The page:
Khursheed Kasuri breaks the silence over the so called secret meeting with Congress top leaders in India

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ISLAMABAD: Pakistan's former foreign minister Khurshid Mahmud Kasuri today said even the word 'Gujarat' was not mentioned by anyone at a private dinner hosted by suspended Congress leader Mani Shankar Aiyar in New Delhi last week, over which a huge row has erupted.

Mr Kasuri has suddenly found himself at the center of a controversy after Prime Minister Narendra Modi suggested that the Congress was conspiring with Pakistani leaders to prevent the BJP from winning the election in Gujarat. Addressing an election rally in Palanpur in Gujarat this week, PM Modi claimed some Pakistani officials and former prime minister Manmohan Singh met at Mr Aiyar's house over dinner on December 6.


In an exclusive interview to Press Trust of India, Mr Kasuri said he was unnecessarily "dragged" into Indian politics, when none of Pak-India domestic issues came up for discussion at the dinner.

"Let me tell you that no discussion whatsoever took place about the internal politics of India or Pakistan. Even the word 'Gujarat' was not mentioned by any participant of the meeting during the discussion," Mr Kasuri asserted.

"I am surprised and pained that my name has been dragged into Indian domestic politics - surprised because of the nature of the allegations and apparently anti-Pakistani sloganeering can perhaps can still garner votes in India," he said.

To a question as why PM Modi alleged Pakistani interference in Gujarat polls, Mr Kasuri said: "...this is most unfortunate as India is a mature democracy. In Pakistan on the other hand, during our election campaigns, Indian is never mentioned."

Sharing the guest list at the dinner, Mr Kasuri said former PM Manmohan Singh, ex-vice president Hamid Ansari, former minister K Natwar Singh, Pakistan High Commissioner to New Delhi Sohail Mahmood, some former Indian higher commissioner to Islamabad, defence analysts and well-known journalists were also present.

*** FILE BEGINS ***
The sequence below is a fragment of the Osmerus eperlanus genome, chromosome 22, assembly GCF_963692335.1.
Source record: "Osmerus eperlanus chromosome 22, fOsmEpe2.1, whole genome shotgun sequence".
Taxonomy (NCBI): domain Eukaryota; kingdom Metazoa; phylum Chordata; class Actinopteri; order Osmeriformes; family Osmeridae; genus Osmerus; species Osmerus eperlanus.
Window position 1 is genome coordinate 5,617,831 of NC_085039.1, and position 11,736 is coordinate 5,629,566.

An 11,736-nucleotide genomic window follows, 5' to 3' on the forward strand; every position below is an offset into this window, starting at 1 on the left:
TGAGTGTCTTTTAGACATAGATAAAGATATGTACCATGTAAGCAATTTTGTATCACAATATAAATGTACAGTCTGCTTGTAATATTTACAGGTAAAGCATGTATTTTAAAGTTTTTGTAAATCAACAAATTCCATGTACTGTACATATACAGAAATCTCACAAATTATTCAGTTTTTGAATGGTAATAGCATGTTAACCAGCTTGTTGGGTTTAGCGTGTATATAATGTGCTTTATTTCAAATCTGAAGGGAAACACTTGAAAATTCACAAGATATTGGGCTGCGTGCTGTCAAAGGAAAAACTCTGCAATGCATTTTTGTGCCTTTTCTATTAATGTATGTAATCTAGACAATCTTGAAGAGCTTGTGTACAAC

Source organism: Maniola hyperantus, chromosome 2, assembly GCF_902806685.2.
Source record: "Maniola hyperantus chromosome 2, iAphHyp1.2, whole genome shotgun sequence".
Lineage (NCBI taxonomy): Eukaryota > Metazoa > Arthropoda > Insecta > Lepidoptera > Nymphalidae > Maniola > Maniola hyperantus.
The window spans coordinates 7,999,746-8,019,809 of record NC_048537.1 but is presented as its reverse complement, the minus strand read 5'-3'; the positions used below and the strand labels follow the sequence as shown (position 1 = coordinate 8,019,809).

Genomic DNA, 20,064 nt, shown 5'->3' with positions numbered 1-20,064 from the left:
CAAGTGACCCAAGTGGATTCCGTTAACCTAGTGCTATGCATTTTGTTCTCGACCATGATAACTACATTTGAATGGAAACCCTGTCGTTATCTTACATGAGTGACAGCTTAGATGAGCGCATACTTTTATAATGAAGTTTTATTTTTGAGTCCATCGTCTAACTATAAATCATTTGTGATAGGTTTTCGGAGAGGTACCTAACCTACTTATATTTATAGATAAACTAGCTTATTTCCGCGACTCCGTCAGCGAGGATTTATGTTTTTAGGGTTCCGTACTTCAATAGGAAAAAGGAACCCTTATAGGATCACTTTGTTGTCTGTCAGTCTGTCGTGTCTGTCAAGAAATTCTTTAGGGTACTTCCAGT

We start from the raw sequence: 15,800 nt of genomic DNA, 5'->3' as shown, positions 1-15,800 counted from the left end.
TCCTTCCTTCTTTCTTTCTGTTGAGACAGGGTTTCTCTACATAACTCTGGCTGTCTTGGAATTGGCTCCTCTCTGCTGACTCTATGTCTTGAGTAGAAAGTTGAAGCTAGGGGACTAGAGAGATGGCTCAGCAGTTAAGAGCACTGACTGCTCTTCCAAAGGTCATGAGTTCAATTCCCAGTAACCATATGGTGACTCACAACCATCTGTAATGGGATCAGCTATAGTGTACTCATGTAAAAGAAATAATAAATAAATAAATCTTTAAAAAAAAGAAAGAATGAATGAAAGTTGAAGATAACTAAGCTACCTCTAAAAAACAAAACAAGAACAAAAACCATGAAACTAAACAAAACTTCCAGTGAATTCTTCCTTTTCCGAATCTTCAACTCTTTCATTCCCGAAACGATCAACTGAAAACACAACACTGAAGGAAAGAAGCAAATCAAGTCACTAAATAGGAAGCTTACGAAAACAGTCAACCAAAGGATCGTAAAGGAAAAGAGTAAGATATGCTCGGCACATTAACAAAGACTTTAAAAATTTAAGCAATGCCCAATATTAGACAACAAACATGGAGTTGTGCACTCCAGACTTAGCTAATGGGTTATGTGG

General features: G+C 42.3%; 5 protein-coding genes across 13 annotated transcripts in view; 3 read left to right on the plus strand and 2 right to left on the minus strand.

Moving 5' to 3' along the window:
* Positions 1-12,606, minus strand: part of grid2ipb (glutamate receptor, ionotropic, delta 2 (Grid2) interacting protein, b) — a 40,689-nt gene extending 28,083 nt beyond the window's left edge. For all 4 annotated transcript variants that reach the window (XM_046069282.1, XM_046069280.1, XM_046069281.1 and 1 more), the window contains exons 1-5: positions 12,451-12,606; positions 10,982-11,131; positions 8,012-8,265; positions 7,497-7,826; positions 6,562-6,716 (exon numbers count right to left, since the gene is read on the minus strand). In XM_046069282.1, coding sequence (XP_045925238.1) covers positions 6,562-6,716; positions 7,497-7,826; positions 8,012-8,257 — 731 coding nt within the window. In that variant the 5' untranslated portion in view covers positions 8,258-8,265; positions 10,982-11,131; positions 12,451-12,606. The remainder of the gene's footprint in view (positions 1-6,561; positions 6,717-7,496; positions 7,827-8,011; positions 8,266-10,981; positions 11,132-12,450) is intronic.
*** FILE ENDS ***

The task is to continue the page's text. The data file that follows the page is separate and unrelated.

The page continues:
"Sohail Mahmood was invited since the dinner was organised for a former foreign minister of Pakistan," he said but feigned ignorance about the presence of any Pakistani former intelligence official in the meeting. "I am not aware of it (presence of Pakistani intelligence official)."

Mr Kasuri said that he has also links with politicians from PM Modi's BJP and was instrumental for the visit of LK Advani to Pakistan.

"On my invitation, Advani visited to Katas Raj (Hindu holy place) in Pakistan. The impression given in media that I have only links with Congress men is wrong," Mr Kasuri said.

He remembered Mr Aiyar as old "friend from Cambridge days" and said the presence of "dignitaries" at the dinner was due to his "involvement with the peace process."

He also took credit for making progress towards resolution of all issues when he was foreign minister of the then military ruler Pervez Musharraf.

"When I was the Foreign Minister we made a lot of progress on all outstanding issues including Jammu and Kashmir," said Mr Kasuri, who served as Pakistan's Foreign Minister between November 2002 and November 2007.

Mr Kasuri said that he has long been involved on the Track II diplomacy and expressed his desire that Pakistan and India must resolve all their disputes through bilateral negotiations. "This (peaceful resolution of disputes) is essential to fight poverty in both the countries," he said.

In his speech, PM Modi had also mentioned Sardar Arshad Rafiq, whom he identified as "Pakistan's former Army director general" for alleged interference in Gujarat polls.

Mr Rafiq has apparently deleted a Facebook post that "our leader and mentor Ahmed Patel (Rajya Sabha member and Sonia Gandhi's political secretary) must be made Gujarat Chief Minister".

Little is known about Mr Rafiq except that he belongs to Palandri area of Pakistani Kashmir and served in the army. He currently lives in garrison city of Rawalpindi, according to his Facebook account.

Earlier, Foreign Office spokesman Dr Mohammad Faisal urged Indian leaders to stop dragging Pakistan in its domestic politics.

"India should stop dragging Pakistan into its electoral debate and win victories on own strength rather than fabricated conspiracies, which are utterly baseless and irresponsible," Dr Faisal tweeted on Monday.

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